Kennedy’s lawsuit, less kindly, claims TNI’s commercial goal is to deplatform and crush the myriad of upstart online publishers who are contradicting the official lines and reducing trust in big media, along with its ad revenues. The legacy, high-cost media are smarting over competition from bloggers in the shift to digital publishing, with 85 per cent of Americans now getting their news online. …
US conservative pundit Tucker Carlson has satirised the Big Media censorship as: “We have a monopoly on telling lies. No one else can talk.” …
How’s that working out with the public?
Among 46 countries, the US media has become the least trusted (only 29 per cent trust it). …
In Australia, reporters are the second-least trusted of 30 occupations, ahead of politicians but behind delivery drivers. Only 43 per cent of Australians trust the media …
Currently Big Media and Big Tech are suppressing revelations from a US sting operation against Pfizer by James O’Keefe’s Project Veritas gadfly. … As The Australian’s US correspondent Adam Creighton noted on January 30, the “jaw-dropping” story had racked up 40 million Twitter impressions but mainstream (Democrat-friendly) media in the US -– except Murdoch and his Fox News – wholly ignored it. Google and YouTube have reduced or deleted its visibility. Creighton appears unaware of media cartels, like the ABC’s TNI, coordinating suppression behind the scenes. A search of the ABC website on February 2 likewise yielded no current hits on Veritas or Pfizer, whether because of ABC’s TNI collusion pledge or its normal aversion to news that embarrasses the green-left establishment. …
Kennedy says TNI’s Big Tech members collectively have a gatekeeping power over at least 90 per cent of online news traffic. De-platforming a small news publisher typically costs at least 90 per cent of its traffic. Even well-known major online news publishers can lose up to 50 per cent of their traffic from a seemingly minor change to Google’s search algorithms. Smaller online news publishers have been destroyed completely when shadow-banned, throttled, de-monetized, or de-platformed. …
Kennedy quotes the TNI alleged cartel making admissions. Last year Jamie Angus, then the senior BBC controller of news, said:
the real rivalry now is not between for example the BBC and CNN globally, it’s actually between all trusted news providers and a tidal wave of unchecked” reporting “that’s being piped out mainly through digital platforms … That’s the real competition now in the digital media world. Of course organizations will always compete with one another for audiences.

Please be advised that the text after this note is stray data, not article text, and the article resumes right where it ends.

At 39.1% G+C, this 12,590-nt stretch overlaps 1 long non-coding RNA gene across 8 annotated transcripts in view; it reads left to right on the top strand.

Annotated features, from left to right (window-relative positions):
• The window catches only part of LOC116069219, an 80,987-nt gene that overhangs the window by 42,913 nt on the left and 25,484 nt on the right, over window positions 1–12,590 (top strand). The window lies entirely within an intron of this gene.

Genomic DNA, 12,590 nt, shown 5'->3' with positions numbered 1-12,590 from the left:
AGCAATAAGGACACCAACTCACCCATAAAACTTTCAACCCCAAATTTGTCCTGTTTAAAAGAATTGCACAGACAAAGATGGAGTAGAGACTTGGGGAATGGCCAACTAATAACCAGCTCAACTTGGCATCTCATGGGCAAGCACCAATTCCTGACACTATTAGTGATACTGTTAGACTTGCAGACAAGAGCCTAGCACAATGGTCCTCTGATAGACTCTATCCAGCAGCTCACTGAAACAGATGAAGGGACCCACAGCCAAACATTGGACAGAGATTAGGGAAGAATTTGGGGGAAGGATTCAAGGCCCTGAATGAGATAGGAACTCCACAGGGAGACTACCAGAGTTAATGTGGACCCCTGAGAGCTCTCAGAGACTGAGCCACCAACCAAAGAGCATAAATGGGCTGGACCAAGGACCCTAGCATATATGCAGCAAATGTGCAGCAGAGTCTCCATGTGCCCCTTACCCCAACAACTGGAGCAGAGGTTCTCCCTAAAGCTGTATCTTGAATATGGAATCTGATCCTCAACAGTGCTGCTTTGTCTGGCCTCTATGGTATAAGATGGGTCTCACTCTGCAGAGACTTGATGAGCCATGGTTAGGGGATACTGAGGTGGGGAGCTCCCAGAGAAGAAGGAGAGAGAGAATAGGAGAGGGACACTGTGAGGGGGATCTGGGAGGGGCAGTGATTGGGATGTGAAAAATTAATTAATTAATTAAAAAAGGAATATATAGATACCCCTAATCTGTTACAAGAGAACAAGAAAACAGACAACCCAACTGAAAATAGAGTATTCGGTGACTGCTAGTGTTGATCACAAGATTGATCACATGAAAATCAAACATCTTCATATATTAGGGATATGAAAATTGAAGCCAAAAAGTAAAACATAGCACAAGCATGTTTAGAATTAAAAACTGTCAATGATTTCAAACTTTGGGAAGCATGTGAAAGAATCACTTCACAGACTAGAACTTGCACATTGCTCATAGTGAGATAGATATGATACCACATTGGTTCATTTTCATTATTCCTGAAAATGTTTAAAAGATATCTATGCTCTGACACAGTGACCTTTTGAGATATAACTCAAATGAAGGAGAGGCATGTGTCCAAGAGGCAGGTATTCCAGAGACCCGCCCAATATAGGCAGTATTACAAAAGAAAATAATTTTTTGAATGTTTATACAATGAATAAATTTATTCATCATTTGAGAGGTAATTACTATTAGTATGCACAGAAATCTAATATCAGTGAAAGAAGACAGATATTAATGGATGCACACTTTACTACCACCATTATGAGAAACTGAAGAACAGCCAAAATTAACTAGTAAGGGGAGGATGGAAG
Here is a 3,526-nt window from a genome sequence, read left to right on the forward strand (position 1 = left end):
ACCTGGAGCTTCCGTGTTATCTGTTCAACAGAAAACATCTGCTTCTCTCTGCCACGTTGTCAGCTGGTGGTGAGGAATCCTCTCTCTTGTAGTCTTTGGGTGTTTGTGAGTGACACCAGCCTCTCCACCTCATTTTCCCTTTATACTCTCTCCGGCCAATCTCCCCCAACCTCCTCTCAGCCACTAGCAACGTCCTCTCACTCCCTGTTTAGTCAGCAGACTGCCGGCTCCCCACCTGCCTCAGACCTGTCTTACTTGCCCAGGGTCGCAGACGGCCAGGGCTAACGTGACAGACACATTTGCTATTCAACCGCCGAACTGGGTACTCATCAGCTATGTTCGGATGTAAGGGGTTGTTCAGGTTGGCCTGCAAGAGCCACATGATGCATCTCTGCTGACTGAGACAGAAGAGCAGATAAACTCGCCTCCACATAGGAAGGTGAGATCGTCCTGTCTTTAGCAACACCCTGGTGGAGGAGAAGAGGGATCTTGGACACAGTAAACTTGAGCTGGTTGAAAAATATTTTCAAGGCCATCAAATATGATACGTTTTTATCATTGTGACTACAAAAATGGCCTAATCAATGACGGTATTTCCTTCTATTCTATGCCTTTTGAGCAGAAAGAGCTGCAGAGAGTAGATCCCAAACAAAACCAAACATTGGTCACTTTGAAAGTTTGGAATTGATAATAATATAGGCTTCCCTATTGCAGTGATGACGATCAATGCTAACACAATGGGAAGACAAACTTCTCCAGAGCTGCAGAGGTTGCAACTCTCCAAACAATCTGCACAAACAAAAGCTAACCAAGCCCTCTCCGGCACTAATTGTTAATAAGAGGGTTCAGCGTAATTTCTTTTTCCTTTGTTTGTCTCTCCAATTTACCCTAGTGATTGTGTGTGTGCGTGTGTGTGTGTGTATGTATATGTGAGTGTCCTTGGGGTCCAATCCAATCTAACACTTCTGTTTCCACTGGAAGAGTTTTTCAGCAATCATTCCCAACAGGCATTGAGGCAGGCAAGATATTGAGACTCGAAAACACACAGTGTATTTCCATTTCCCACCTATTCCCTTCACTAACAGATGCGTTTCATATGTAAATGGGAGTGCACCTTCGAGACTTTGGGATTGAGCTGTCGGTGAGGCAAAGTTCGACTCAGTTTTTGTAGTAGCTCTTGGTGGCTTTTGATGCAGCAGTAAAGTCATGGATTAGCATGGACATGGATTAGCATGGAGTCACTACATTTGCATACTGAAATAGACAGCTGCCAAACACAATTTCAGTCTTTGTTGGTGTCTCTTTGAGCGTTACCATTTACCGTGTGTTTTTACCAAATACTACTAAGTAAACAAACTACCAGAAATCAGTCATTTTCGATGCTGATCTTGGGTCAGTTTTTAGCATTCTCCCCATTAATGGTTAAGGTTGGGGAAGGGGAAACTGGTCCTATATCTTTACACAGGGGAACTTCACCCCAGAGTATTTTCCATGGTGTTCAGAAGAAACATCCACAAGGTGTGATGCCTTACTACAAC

But the existential threat I think is that overall breakdown in trust, so that trusted news organizations lose in the long term if audiences just, just abandon the idea of a relationship of trust with news organizations.
The lawsuit also references suppression by the TNI group of electoral news harmful to the Democrats and other liberal establishment players.
In particular the lawsuit cites the mainstream news blackout in the weeks before the 2020 Presidential election on the scandalous contents of Hunter Biden’s abandoned laptop, which revealed allocating 10 per cent to “the big guy” — his father, Joe Biden — of Hunter’s lucrative influence peddling with America’s opponent nations. This coordinated blackout was justified by the lie — belatedly withdrawn by the Washington Post and New York Times 18 months post-election — that the laptop was Russian disinformation. Kennedy blames TNI for much of the blackout, thus the “truth controllers” propagated untruths. (The ABC originally in multiple accounts treated the laptop revelations as conspiracies or nutty, and an ABC web search finds no story yet that the laptop is genuine.)…
Climate, of course:
This TNI alliance has common elements with another consortium, Covering Climate Now (CCN), dedicated to climate news manipulation. Like TNI, this group has signed up the same AP, AFP and Reuters syndicators and the Washington Post, but also about 500 other news and opinion outlets. Its total claimed audience is two billion. CCN members pledge to hype global warming scares and suppress ”denialist” items – whether accurate or not. The ABC and SBS have not yet joined CCN, whose chief Australian members are the climate-crazed Guardian and the universities-based The Conversation.
So the future of information is really between a cartel of big media and government players that spread the narrative, and lots of little sites like this that try to find and spread the truth. Well-funded propagandists for those in power, versus the rest on a shoe-string budget.
And they claim that they are “speaking truth to power.” Fully sick.
Yet another post about Australian treasurer Jim Chalmer’s ill-thought-out essay announcing a turn towards more big government in all walks of Australian economic life. But it has brought forth some penetrating and interesting commentary, from people who have lived through this folly before.
Infused with the rage of an old testament prophet, the essay Kevin Rudd published in The Monthly 14 years ago promised to expel the money lenders from the temple and purge markets of greed. Wayne Swan’s essay, which appeared three years later, was even more incandescent, vowing to strangle the last mining magnate with the guts of the last merchant banker.